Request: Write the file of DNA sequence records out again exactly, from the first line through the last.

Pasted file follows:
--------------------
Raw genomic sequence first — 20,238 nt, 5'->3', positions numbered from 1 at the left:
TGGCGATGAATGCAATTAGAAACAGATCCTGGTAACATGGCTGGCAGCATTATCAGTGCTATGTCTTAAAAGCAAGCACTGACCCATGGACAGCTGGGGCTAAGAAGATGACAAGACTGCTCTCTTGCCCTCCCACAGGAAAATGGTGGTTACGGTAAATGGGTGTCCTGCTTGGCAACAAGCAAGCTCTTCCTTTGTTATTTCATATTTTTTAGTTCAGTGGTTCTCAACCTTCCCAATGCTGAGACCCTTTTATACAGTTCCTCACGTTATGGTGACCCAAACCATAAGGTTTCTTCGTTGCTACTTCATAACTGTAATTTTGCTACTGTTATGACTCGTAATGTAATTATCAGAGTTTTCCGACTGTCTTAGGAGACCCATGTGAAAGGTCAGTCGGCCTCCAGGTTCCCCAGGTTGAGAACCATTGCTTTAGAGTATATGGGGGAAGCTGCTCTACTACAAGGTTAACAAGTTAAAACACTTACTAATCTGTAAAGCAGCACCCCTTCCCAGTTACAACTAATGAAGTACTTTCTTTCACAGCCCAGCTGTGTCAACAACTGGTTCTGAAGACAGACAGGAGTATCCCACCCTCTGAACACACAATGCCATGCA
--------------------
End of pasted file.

Raw genomic sequence first — 20,238 nt, 5'->3', positions numbered from 1 at the left:
TGGCGATGAATGCAATTAGAAACAGATCCTGGTAACATGGCTGGCAGCATTATCAGTGCTATGTCTTAAAAGCAAGCACTGACCCATGGACAGCTGGGGCTAAGAAGATGACAAGACTGCTCTCTTGCCCTCCCACAGGAAAATGGTGGTTACGGTAAATGGGTGTCCTGCTTGGCAACAAGCAAGCTCTTCCTTTGTTATTTCATATTTTTTAGTTCAGTGGTTCTCAACCTTCCCAATGCTGAGACCCTTTTATACAGTTCCTCACGTTATGGTGACCCAAACCATAAGGTTTCTTCGTTGCTACTTCATAACTGTAATTTTGCTACTGTTATGACTCGTAATGTAATTATCAGAGTTTTCCGACTGTCTTAGGAGACCCATGTGAAAGGTCAGTCGGCCTCCAGGTTCCCCAGGTTGAGAACCATTGCTTTAGAGTATATGGGGGAAGCTGCTCTACTACAAGGTTAACAAGTTAAAACACTTACTAATCTGTAAAGCAGCACCCCTTCCCAGTTACAACTAATGAAGTACTTTCTTTCACAGCCCAGCTGTGTCAACAACTGGTTCTGAAGACAGACAGGAGTATCCCACCCTCTGAACACACAATGCCATGCA